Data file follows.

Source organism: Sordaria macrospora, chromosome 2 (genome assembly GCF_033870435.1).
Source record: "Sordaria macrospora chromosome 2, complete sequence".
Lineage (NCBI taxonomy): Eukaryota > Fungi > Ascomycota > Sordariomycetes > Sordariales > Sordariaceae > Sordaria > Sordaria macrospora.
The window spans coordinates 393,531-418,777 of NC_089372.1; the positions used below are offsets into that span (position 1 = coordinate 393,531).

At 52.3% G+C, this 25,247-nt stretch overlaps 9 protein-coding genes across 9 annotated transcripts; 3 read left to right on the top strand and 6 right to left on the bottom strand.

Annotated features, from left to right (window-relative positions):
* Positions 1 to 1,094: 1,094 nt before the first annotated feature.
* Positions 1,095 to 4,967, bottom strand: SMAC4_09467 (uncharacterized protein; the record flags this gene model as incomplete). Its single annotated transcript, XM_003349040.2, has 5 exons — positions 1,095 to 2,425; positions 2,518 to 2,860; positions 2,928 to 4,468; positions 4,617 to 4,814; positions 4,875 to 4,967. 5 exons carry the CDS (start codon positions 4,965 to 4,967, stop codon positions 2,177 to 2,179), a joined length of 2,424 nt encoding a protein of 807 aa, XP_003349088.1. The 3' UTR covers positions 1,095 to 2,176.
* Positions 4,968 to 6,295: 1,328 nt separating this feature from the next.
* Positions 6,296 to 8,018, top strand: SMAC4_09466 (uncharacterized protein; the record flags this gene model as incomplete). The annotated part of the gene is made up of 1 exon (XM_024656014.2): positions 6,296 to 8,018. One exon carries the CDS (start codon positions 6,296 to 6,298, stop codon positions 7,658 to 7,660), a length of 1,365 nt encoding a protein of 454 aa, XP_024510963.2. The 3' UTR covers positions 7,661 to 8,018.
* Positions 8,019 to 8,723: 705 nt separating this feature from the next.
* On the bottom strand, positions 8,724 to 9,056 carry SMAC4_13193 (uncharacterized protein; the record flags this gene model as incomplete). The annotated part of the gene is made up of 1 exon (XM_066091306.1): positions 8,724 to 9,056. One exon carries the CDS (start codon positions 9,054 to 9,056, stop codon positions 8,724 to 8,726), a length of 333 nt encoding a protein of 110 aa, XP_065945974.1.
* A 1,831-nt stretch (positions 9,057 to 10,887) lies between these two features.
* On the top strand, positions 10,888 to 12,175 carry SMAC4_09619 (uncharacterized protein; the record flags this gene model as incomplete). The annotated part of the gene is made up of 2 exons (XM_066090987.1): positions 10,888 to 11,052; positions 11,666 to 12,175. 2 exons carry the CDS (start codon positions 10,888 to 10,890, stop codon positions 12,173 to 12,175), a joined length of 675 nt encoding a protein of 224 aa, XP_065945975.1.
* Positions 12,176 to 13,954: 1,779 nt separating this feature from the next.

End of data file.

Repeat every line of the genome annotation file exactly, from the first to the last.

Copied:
Source organism: Sordaria macrospora, chromosome 2 (genome assembly GCF_033870435.1).
Source record: "Sordaria macrospora chromosome 2, complete sequence".
Lineage (NCBI taxonomy): Eukaryota > Fungi > Ascomycota > Sordariomycetes > Sordariales > Sordariaceae > Sordaria > Sordaria macrospora.
The window spans coordinates 393,531-418,777 of NC_089372.1; the positions used below are offsets into that span (position 1 = coordinate 393,531).

At 52.3% G+C, this 25,247-nt stretch overlaps 9 protein-coding genes across 9 annotated transcripts; 3 read left to right on the top strand and 6 right to left on the bottom strand.

Annotated features, from left to right (window-relative positions):
* Positions 1 to 1,094: 1,094 nt before the first annotated feature.
* Positions 1,095 to 4,967, bottom strand: SMAC4_09467 (uncharacterized protein; the record flags this gene model as incomplete). Its single annotated transcript, XM_003349040.2, has 5 exons — positions 1,095 to 2,425; positions 2,518 to 2,860; positions 2,928 to 4,468; positions 4,617 to 4,814; positions 4,875 to 4,967. 5 exons carry the CDS (start codon positions 4,965 to 4,967, stop codon positions 2,177 to 2,179), a joined length of 2,424 nt encoding a protein of 807 aa, XP_003349088.1. The 3' UTR covers positions 1,095 to 2,176.
* Positions 4,968 to 6,295: 1,328 nt separating this feature from the next.
* Positions 6,296 to 8,018, top strand: SMAC4_09466 (uncharacterized protein; the record flags this gene model as incomplete). The annotated part of the gene is made up of 1 exon (XM_024656014.2): positions 6,296 to 8,018. One exon carries the CDS (start codon positions 6,296 to 6,298, stop codon positions 7,658 to 7,660), a length of 1,365 nt encoding a protein of 454 aa, XP_024510963.2. The 3' UTR covers positions 7,661 to 8,018.
* Positions 8,019 to 8,723: 705 nt separating this feature from the next.
* On the bottom strand, positions 8,724 to 9,056 carry SMAC4_13193 (uncharacterized protein; the record flags this gene model as incomplete). The annotated part of the gene is made up of 1 exon (XM_066091306.1): positions 8,724 to 9,056. One exon carries the CDS (start codon positions 9,054 to 9,056, stop codon positions 8,724 to 8,726), a length of 333 nt encoding a protein of 110 aa, XP_065945974.1.
* A 1,831-nt stretch (positions 9,057 to 10,887) lies between these two features.
* On the top strand, positions 10,888 to 12,175 carry SMAC4_09619 (uncharacterized protein; the record flags this gene model as incomplete). The annotated part of the gene is made up of 2 exons (XM_066090987.1): positions 10,888 to 11,052; positions 11,666 to 12,175. 2 exons carry the CDS (start codon positions 10,888 to 10,890, stop codon positions 12,173 to 12,175), a joined length of 675 nt encoding a protein of 224 aa, XP_065945975.1.
* Positions 12,176 to 13,954: 1,779 nt separating this feature from the next.